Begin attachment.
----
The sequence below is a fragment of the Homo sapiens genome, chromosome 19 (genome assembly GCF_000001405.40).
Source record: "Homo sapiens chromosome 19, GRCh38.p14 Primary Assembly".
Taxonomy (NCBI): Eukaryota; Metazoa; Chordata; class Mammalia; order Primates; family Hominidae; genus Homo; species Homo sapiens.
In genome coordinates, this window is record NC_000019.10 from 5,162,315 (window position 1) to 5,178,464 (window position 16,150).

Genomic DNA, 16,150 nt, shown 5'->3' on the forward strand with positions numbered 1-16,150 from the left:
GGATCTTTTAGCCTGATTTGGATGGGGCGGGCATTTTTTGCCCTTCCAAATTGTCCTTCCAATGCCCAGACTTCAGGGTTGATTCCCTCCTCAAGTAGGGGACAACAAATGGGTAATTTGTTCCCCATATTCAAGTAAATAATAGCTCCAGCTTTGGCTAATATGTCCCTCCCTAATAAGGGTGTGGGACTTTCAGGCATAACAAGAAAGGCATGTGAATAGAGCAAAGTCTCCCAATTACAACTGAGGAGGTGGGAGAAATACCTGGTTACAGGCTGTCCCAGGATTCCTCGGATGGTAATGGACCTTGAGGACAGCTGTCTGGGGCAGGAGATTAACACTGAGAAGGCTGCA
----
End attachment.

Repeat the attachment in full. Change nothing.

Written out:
The sequence below is a fragment of the Homo sapiens genome, chromosome 19 (genome assembly GCF_000001405.40).
Source record: "Homo sapiens chromosome 19, GRCh38.p14 Primary Assembly".
Taxonomy (NCBI): Eukaryota; Metazoa; Chordata; class Mammalia; order Primates; family Hominidae; genus Homo; species Homo sapiens.
In genome coordinates, this window is record NC_000019.10 from 5,162,315 (window position 1) to 5,178,464 (window position 16,150).

Genomic DNA, 16,150 nt, shown 5'->3' on the forward strand with positions numbered 1-16,150 from the left:
GGATCTTTTAGCCTGATTTGGATGGGGCGGGCATTTTTTGCCCTTCCAAATTGTCCTTCCAATGCCCAGACTTCAGGGTTGATTCCCTCCTCAAGTAGGGGACAACAAATGGGTAATTTGTTCCCCATATTCAAGTAAATAATAGCTCCAGCTTTGGCTAATATGTCCCTCCCTAATAAGGGTGTGGGACTTTCAGGCATAACAAGAAAGGCATGTGAATAGAGCAAAGTCTCCCAATTACAACTGAGGAGGTGGGAGAAATACCTGGTTACAGGCTGTCCCAGGATTCCTCGGATGGTAATGGACCTTGAGGACAGCTGTCTGGGGCAGGAGATTAACACTGAGAAGGCTGCA